With the 2012 NFL Draft some four weeks away, I want to take the opportunity to look over the standing of the Arizona Cardinals.
As noted in a previous article, the Cardinals intend to make their most impactful moves in the draft this offseason. They haven’t done much in free agency, but they addressed their main weakness and biggest free agent defection, signing RG Adam Snyder for the offensive line help and signing CB William Gay to replace CB Richard Marshall, respectively. The Cardinals also did important tasks such as franchising DE Calais Campbell (they need to get moving on a long-term deal now), re-signing WR Early Doucet, K Jay Feely, and LT Levi Brown (after cutting him first), and paying QB Kevin Kolb’s roster bonus (… gulp).
Before getting into what the Cardinals need to focus in on for the 2012 NFL Draft, let’s look at what they did in 2011. The 2011 NFL Draft, as you may recall, was conducted way differently than any draft we’re used to due to the NFL Lockout. The Cardinals used their first round pick, fifth overall, on jumbo-sized CB Patrick Peterson. Peterson struggled early at CB, but ended the season well along with the rest of the defense and will be counted on to start. He also spent the season thrilling the league as a Pro Bowl punt returner, scoring four TDs on special teams.
2nd round pick RB Ryan Williams is a tough story. Williams was drafted to challenge 2009 first-round pick RB Beanie Wells after Wells struggled through an ineffective, injury-marred 2010 season. Instead, Williams tore his patellar tendon in the preseason. Wells stayed healthy and ran well in 2011, but he could use a reliable reserve in 2012. Thinking of Carnell Williams’ loss of explosiveness after multiple patellar injuries make you feel like Ryan Williams is unlikely to look like a special RB in 2012.
3rd round pick TE Rob Housler is an athletic target who came from a small school (Florida Atlantic), entered a crowded position (veterans Jeff King and Todd Heap also joined the Cardinals in 2011), and struggled to find the field for a head coach in Ken Whisenhunt who doesn’t have a history of featuring tight ends in the passing game. Housler isn’t a blocker like King is, but with Heap struggling with injury at this point of his career, look for Housler to take a step as the team’s primary receiving TE in 2012.
4th round pick OLB Sam Acho was a huge pickup for the Cardinals; his and OLB O’Brien Schofield’s emergence was key as the Cardinals were starting ancient former Steelers Joey Porter and Clark Haggans. Acho had to transition from DE, and with seven sacks as a rookie, it is safe to say he has made the transition successfully. The Cardinals could use depth behind Acho and Schofield, but they have two edge rushers starting in Ray Horton’s 3-4 defense.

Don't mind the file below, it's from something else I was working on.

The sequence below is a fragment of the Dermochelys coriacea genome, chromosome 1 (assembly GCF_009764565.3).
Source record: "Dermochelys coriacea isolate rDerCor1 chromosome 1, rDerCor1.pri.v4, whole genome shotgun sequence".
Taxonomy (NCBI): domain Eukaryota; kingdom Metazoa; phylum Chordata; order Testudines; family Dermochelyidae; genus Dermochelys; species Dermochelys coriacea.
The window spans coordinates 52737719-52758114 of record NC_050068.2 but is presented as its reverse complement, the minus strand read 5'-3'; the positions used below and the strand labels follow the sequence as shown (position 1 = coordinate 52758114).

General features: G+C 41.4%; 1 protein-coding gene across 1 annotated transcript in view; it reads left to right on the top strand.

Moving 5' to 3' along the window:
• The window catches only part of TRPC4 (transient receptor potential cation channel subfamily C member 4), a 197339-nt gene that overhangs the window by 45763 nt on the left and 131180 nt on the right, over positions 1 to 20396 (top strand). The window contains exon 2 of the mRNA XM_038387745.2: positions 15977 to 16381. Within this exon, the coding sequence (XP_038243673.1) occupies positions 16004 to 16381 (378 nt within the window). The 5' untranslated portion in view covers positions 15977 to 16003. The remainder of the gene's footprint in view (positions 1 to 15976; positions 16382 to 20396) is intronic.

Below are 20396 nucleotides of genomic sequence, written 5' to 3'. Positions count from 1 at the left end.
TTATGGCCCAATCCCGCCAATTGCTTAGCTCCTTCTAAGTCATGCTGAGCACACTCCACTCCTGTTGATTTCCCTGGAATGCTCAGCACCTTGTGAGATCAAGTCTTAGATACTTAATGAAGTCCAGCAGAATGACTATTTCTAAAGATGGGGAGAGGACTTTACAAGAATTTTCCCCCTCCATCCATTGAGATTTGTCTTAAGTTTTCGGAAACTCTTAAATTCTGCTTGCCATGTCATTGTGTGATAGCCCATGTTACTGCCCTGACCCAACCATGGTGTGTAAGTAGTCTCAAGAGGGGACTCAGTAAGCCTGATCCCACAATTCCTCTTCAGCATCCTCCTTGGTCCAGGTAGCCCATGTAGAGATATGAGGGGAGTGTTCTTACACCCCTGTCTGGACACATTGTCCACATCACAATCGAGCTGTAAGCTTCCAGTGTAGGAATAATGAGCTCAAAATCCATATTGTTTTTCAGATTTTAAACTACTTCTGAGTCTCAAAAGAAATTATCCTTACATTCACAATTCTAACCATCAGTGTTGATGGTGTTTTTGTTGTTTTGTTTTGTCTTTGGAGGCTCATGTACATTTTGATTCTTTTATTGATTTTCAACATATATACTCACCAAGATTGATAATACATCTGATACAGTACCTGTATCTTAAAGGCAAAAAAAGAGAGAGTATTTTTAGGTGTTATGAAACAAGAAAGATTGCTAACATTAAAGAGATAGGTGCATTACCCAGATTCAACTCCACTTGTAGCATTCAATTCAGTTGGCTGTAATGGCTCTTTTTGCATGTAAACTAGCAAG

5th round pick FB Anthony Sherman played in 15 games as a rookie, and though he did nothing special with the ball in his hands, it appears he had a very positive effect on Wells as a lead blocker.
6th round pick ILB Quan Sturdivant didn’t play as a rookie, as ILB Paris Lenon won the starting job and ILB Stewart Bradley was signed. Lenon and Bradley remain on the roster, but Lenon is undersized and overaged, while Bradley did nothing. Sturdivant doesn’t lack for talent, and if he is ready to play this season then Lenon and/or Bradley could lose their roster spot in 2012.
The Cardinals’ other 6th round pick was NT David Carter. Carter had a nice rookie season, earning a role as a backup on the defensive line. Like at OLB, the Cardinals have their starters set on the defensive line (DEs Campbell and Darnell Dockett, NT Dan Williams), but could use another body in addition to the athletic Carter for depth.
The Cardinals’ last draft pick was 7th round WR DeMarco Sampson. Sampson is already 26 years old, having missed two years at San Diego State due to injury. That said, he was the Cardinals’ #5 WR last year and he has a chance to push for more time following the Cardinals’ release of WR Chansi Stuckey. The Cardinals could use a dynamic #2 receiver opposite WR Larry Fitzgerald, but that might be a luxury with WRs Andre Roberts, Early Doucet, and Sampson to go with TE Rob Housler.
The Cardinals’ 2012 NFL Draft comes down to two players: LT Levi Brown and QB Kevin Kolb. The Cardinals have the 13th pick in the first round of the Draft, but they don’t have a pick in the second round due to the Kolb trade that also saw the Cardinals give up on 2008 first round CB Dominique Rodgers-Cromartie. The Cardinals replaced Rodgers-Cromartie with Peterson in 2011; expect the Cardinals to draft the best pass-blocking OT available with the 13th pick to replace poor pass-blocking OT Brown, the fifth pick of the 2007 Draft. The Cardinals gave up a talented player, a key draft choice, and a chance to sign a difference-making (albeit risky) passer for the rights to let Kevin Kolb become a concussion case behind one of the worst pass blocking lines in the NFL. The Cardinals need to invest in Kolb’s success for that price, and that means getting a top pass blocking prospect that in a best-case scenario will push Brown to RT.
Since the Cardinals only have one second-day pick in 2012, it seems unlikely that they will reach for a player at ILB, WR, or RB unless they represent great value. With the Cardinals needing depth in the front seven as well as on the offensive line, look for the Cardinals to target the best defender available in the 3rd round while using the rest of the draft to fill the other holes.
In short, the Cardinals appear to be in position to get some help for what appears to be a budding young roster. I don’t expect them to pull any surprises as they generally draft to fill needs. But their draft will say a lot about the veterans they plan to build around, as well as the young players they are counting on to either get better (QB John Skelton, Andre Roberts, Rob Housler, Dan Williams) or get healthy (Ryan Williams, Greg Toler).